Posted: Jan. 7, 2005


By Celia Cohen
Grapevine Political Writer

In a quick round of telephone calls late Friday afternoon, Gov. Ruth Ann Minner notified Superior Court Judge William L. Witham Jr. that she wants him promoted to Kent County resident judge and told Dover lawyer Robert B. Young that he was her choice to slide into the seat Witham would vacate.

The governor raced to complete the nominations so they would be ready for Senate confirmation when the General Assembly returns to Dover next week for the start of the 2005 session.

Minner's schedule was so full that Witham learned of his appointment through a telephone message, although the governor did manage a personal call to Young minutes before 5 p.m. It was all done in so much of a rush that her office dispensed with the customary press release accompanying judicial appointments.

Witham and Young did not seem to mind. They simply sounded happy to be selected.

Minner praised Witham for what she called a "sterling reputation on the bench" and said Young "impressed me with his mind and integrity and will make a good addition to Delaware's well-respected bench," according to Joseph C. Schoell, the governor's legal counsel.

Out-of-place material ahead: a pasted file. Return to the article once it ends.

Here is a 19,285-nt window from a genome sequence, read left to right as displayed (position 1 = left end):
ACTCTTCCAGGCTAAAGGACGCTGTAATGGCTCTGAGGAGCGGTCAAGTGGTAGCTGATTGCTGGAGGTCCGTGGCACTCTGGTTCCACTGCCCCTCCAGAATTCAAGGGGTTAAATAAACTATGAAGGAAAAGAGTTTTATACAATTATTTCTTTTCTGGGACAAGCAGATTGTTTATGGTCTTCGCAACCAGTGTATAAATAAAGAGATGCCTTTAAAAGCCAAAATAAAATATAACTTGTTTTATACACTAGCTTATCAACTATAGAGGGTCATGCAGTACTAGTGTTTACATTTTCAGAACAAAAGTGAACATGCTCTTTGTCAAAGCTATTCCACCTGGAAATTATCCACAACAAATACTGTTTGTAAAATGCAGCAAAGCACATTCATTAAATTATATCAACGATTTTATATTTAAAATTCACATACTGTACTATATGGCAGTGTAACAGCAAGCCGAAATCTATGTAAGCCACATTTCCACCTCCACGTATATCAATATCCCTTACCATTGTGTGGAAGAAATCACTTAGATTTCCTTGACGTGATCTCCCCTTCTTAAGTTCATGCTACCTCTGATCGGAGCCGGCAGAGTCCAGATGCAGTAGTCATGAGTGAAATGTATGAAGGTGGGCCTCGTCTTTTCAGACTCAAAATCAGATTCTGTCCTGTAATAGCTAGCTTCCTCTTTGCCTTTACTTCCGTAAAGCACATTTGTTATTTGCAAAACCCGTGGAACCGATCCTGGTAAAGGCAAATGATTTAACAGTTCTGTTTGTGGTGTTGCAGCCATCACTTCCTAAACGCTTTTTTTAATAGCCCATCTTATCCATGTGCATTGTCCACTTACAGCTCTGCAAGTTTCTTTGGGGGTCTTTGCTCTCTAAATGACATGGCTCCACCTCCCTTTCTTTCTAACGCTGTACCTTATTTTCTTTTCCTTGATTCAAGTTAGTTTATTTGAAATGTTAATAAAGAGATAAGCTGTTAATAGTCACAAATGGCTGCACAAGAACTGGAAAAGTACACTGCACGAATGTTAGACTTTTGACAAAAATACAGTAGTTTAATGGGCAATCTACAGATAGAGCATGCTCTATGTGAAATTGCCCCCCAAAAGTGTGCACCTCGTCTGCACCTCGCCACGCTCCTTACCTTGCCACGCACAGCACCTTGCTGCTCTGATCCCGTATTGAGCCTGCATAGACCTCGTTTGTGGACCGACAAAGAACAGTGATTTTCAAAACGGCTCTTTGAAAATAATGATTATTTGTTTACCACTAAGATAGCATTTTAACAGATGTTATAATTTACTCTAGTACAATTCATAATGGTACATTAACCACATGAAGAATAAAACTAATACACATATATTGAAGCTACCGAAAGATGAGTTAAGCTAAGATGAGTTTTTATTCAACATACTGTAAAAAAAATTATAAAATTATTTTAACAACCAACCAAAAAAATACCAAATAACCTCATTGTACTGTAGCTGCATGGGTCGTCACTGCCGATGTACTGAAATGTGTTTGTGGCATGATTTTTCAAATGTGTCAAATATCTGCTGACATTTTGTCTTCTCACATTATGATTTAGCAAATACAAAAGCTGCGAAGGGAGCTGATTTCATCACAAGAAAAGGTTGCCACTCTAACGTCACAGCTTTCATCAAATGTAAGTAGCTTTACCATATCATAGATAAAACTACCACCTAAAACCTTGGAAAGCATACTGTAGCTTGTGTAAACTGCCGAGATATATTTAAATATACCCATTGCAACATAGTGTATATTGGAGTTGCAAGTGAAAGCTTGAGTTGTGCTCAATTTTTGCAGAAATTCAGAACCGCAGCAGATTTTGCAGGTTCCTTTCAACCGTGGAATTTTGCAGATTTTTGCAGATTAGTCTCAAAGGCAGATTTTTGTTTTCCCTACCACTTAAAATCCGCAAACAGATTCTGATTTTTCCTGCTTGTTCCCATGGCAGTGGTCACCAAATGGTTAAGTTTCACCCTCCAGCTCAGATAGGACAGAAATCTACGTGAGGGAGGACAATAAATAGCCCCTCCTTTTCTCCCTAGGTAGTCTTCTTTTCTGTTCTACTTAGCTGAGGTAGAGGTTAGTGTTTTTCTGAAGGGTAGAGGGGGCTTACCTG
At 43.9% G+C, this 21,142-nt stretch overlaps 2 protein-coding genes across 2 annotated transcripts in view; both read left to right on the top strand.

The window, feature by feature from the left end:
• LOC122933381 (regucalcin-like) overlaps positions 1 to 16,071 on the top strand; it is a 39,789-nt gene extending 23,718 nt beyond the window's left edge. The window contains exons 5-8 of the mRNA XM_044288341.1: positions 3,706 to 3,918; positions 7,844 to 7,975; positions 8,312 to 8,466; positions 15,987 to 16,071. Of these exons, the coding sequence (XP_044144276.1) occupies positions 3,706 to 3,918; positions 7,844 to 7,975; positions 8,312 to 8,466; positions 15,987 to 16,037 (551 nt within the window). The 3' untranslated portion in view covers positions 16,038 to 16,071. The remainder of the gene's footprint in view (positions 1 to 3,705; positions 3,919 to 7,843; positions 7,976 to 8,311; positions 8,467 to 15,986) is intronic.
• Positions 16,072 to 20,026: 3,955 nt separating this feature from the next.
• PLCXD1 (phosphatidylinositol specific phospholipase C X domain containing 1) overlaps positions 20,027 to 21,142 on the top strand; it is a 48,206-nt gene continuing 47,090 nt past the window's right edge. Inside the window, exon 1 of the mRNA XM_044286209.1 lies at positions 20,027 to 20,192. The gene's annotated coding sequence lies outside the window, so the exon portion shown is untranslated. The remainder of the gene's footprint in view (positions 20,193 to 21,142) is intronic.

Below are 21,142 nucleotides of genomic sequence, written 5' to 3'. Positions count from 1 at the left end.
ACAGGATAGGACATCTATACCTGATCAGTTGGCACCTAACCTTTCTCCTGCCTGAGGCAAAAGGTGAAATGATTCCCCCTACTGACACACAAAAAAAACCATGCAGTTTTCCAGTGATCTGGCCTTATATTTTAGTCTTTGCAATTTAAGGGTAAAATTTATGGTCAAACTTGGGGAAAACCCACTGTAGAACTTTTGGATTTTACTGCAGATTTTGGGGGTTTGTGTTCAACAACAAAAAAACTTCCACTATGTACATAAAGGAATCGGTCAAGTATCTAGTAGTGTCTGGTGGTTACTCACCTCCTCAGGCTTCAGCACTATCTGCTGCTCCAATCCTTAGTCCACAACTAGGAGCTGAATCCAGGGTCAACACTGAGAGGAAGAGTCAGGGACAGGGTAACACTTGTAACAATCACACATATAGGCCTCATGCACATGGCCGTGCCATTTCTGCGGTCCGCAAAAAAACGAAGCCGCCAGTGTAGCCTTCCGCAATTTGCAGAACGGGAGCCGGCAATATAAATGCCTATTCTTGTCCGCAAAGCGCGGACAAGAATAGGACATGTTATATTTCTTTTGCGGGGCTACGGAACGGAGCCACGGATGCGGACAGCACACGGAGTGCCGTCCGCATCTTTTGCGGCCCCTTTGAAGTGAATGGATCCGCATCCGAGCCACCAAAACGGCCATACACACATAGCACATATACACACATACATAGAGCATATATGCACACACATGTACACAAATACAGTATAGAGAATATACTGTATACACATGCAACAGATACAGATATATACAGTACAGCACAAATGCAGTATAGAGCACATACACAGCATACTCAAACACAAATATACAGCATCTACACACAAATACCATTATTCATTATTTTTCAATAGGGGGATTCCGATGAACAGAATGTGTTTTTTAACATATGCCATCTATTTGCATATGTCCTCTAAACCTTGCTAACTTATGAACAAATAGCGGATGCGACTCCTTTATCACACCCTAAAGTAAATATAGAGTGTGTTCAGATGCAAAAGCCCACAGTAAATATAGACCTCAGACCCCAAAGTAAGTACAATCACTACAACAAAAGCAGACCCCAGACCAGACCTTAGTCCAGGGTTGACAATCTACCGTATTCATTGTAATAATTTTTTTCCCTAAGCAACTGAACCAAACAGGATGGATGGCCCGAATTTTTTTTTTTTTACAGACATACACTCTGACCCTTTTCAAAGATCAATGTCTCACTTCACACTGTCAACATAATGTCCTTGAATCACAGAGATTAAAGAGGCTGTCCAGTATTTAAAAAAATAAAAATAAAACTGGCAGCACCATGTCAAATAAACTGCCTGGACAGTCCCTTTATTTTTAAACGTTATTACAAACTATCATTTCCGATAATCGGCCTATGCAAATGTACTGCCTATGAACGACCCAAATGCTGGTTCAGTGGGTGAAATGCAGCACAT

Although Minner is a Democrat, she had to select Republicans for both openings to maintain the court's political balance required by the state constitution. If confirmed, Witham and Young would serve 12-year terms on the state's largest court, which has 19 judges who hear criminal and civil cases.

Witham, 57, of Dover, is in line to move up to resident judge, responsible for running the Kent County Courthouse, virtually by default. The county has three Superior Court judges, and the other two were promoted away, leaving Witham for the assignment.

The resident judgeship became open after Henry duPont Ridgely moved from Superior Court president judge to the Supreme Court, and Judge James T. Vaughn Jr. was promoted from resident judge to president judge.

Witham, who has been on the Superior Court since 1999, already is serving as the acting resident judge. "I don't envision too much change down here," he said.

Young, 61, of Dover, is the president of the Delaware State Bar Association and has a civil litigation practice with his son. Beyond his legal work, he is known around Dover as the wit who invented the biography for W.T. Smithers printed on the menu of the restaurant by the same name. Young embellished the handful of facts that were known about the real Smithers to create a life.

"We had enough documents to make it seem real," Young said.

He had just enough contact with the governor to make his nomination real, too.